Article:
Shelves: audiobook
Based on history, the "romance" in the subtitle is a bittersweet love quite unlike any modern day steamy novel (thankfully). The main theme is good v. evil, church v. witches, honest v. duplicitous. The audiobook read by Andy Minter is quite wonderful listening. I must admit that it was hard to understand the speech pattern of some of the characters - kind of a lazy Irish brogue - and I found the text online. Listening and reading along helped me understand the words initially; later I was able ...more
Nienke Hazenoot
I liked this novel.
I liked the way Ainsworth used writings about actual events and stll gave the characters and the storylines his own particular twist. Sometimes the dialogue was hard to read. I had to get used to it at first, but after I got the hang of it, it added to he authenticity of the whole.
The characters are well developed, although a reader shouldn't expect a historically correct representation of them, since, like I said, Ainsworth added his own twist to most of them.
The descriptions
Jul 28, 2015 Nicki rated it did not like it  ·  review of another edition
Shelves: abandoned
Didn't understand any of this so only read first couple of chapters.
Aug 07, 2014 Quirkyreader rated it really liked it  ·  review of another edition
This was an interesting read.
Brenda  Britton
Dec 06, 2011 Brenda Britton rated it it was amazing  ·  review of another edition
An interesting concept of Lancashire witches that delves into fantasy and even horror. It needs some translation at first unless you are familiar with Lancashire dialect but the dialect doesn't continue throughout the book. The book shows a good side to Alice Nutter and Alizon Device that is not shown in other books and there are plenty of evil spirits and familiars around Malkin Tower.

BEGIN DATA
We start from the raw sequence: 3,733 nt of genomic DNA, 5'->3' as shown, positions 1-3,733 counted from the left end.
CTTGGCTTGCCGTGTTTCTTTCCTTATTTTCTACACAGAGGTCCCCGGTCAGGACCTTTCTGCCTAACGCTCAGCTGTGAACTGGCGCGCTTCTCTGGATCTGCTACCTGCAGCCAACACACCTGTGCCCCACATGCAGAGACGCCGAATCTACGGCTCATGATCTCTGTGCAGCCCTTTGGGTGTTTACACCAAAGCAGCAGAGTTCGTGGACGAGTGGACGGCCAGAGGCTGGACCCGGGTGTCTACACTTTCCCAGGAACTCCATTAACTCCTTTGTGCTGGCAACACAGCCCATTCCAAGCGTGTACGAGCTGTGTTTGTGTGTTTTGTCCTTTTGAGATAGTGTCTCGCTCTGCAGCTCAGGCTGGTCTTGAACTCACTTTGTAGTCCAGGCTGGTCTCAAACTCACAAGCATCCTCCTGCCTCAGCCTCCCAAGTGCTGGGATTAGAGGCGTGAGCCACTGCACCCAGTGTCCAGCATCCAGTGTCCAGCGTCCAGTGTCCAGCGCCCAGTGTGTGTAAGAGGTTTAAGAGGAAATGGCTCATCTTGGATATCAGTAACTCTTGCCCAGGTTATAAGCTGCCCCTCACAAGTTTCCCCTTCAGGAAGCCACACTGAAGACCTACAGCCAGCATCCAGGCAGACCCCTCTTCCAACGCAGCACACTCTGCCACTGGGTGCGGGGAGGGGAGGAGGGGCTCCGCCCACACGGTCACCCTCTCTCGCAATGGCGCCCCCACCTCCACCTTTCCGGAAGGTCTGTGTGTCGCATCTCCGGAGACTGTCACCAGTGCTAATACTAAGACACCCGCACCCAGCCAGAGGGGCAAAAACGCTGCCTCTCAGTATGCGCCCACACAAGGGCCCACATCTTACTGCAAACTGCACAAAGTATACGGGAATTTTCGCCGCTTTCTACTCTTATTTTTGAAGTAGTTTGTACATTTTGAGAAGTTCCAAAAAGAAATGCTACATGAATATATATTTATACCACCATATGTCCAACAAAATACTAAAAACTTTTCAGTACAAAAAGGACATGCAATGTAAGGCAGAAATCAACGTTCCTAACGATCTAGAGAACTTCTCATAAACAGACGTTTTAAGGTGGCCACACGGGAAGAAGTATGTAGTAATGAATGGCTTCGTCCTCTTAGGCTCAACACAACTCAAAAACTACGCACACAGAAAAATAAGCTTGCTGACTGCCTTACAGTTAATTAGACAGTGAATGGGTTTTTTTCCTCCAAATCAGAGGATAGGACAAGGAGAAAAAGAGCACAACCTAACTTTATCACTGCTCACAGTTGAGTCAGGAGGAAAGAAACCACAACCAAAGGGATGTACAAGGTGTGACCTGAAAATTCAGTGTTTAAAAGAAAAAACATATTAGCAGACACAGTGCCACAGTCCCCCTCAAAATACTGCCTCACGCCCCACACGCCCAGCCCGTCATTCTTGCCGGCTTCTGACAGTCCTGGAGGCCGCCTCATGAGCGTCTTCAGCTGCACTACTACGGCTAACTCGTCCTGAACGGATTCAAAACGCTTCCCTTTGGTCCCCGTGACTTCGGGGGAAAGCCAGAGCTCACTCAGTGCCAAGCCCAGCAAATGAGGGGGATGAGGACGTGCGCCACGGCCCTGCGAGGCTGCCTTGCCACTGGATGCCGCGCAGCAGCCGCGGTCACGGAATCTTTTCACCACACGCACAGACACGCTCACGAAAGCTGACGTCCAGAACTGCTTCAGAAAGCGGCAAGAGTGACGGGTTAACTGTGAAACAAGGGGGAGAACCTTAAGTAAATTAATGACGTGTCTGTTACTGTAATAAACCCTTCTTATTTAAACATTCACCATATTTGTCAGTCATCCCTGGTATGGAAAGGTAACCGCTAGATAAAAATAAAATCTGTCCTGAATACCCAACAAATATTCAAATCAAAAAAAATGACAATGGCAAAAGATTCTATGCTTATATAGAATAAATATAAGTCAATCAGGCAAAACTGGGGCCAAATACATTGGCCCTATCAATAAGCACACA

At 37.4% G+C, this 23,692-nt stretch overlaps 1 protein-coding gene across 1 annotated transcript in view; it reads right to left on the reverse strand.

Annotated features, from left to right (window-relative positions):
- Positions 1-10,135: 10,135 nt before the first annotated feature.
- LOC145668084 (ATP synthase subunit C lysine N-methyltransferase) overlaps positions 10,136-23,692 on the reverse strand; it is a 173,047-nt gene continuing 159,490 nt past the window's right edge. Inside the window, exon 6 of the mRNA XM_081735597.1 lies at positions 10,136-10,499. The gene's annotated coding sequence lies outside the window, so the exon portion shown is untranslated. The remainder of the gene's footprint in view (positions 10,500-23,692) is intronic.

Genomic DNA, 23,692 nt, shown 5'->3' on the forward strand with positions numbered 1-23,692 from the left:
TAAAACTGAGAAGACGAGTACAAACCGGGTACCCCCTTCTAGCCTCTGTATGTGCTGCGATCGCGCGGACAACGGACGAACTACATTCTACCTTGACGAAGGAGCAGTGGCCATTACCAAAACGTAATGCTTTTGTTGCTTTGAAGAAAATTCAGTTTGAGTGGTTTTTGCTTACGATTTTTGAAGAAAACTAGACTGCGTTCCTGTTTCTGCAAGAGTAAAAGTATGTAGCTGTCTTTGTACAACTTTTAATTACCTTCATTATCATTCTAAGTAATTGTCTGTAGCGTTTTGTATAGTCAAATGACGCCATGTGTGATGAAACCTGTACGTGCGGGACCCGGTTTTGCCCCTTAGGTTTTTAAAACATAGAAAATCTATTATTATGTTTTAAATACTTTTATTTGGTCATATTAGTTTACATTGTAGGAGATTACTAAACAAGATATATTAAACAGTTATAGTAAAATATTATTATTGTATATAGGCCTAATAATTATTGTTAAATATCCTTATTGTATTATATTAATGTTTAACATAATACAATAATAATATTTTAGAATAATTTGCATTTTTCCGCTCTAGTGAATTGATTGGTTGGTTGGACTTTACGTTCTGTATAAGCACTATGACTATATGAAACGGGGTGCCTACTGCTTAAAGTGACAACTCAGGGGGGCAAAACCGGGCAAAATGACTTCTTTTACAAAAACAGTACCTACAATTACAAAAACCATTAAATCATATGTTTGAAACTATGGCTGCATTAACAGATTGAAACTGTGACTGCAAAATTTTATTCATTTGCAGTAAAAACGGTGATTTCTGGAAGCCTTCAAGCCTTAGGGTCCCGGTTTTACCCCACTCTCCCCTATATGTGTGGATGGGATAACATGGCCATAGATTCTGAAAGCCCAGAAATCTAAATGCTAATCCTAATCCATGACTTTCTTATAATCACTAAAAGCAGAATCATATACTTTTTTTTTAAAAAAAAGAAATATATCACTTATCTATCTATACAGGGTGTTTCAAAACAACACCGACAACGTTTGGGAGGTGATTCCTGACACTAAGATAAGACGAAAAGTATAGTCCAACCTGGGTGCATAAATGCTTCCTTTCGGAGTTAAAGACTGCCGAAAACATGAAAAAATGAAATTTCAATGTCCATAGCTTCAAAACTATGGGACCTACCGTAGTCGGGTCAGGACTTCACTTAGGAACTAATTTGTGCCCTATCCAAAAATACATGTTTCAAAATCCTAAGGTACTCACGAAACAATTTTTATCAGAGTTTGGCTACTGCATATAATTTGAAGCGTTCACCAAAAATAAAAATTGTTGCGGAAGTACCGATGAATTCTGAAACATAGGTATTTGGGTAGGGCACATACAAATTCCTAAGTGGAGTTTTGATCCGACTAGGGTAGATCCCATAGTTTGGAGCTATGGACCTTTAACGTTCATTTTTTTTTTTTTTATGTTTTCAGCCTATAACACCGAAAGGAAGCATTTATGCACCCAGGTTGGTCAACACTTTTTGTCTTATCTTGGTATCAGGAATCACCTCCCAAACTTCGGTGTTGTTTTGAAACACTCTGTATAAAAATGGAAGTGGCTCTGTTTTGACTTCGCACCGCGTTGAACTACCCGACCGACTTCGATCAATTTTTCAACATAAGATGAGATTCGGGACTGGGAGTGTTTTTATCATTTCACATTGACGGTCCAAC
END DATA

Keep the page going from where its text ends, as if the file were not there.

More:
Read this years ago but had forgotten how hard going the Victorian language could be. Not to mention his interpretation of dialect! And I'm from Lancashire! I'd also forgotten how melodramatic it is and how far from the reality of the historical event. Think I'll have to read Jeanette Winterson's interpretation and possibly a straightforward history book about it.
Apr 23, 2012 Lisa rated it it was ok  ·  review of another edition
The story moved too slow for my taste. I actually nodded off while listening to the audioboook version. Thought perhaps I would do better actually reading it and attempted to do so but had the same result. It's never a good sign to fall asleep while reading. I struggled to push through this book. I can't really recommend it other than for a good nap.
Amy Lynn
Mar 25, 2015 Amy Lynn rated it did not like it  ·  review of another edition
Unreadable. Sad because my Nana gave me this book before she died and I literally can't understand the Lancastrian dialogue used for the peasant characters, and had to give up.
What a fun old fashiondy read. So much archaic language but an interesting story if you want to plow through the phonetic dialogue.
Lori Spier
The Lancashire Witches A Romance of Pendle Forest by William Harrison Ainsworth (2009)
Oscar de Muriel
Nov 13, 2015 Oscar de Muriel rated it really liked it  ·  review of another edition
Loved it! (and by the end I was fluent in Lancashire dialect!)
Stacy Parker
Don't even remember reading it
Dec 19, 2012 Tamara rated it really liked it  ·  review of another edition
Interesting historical tale.
Tracey Billson
Tracey Billson marked it as to-read
May 27, 2016
Josephine marked it as to-read
May 24, 2016
Minstrelka marked it as to-read
May 20, 2016
Helen M Abrahams
Helen M Abrahams marked it as to-read
May 18, 2016
Sarah Imbert
Sarah Imbert rated it did not like it
May 25, 2016
Carly Pollard
Carly Pollard marked it as to-read
May 11, 2016
James Boocock
James Boocock is currently reading it
May 08, 2016
Sasha Field
Sasha Field rated it it was amazing
May 05, 2016
Elaine rated it did not like it
May 02, 2016
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William Harrison Ainsworth was educated at Manchester Grammar School and later articled to a solicitor, deserting this profession for literature.

Among his best known novels are The Tower of London (1840), Old St. Paul's (1841), Windsor Castle (1843) and The Lancashire Witches (1848).
More about William Harrison Ainsworth...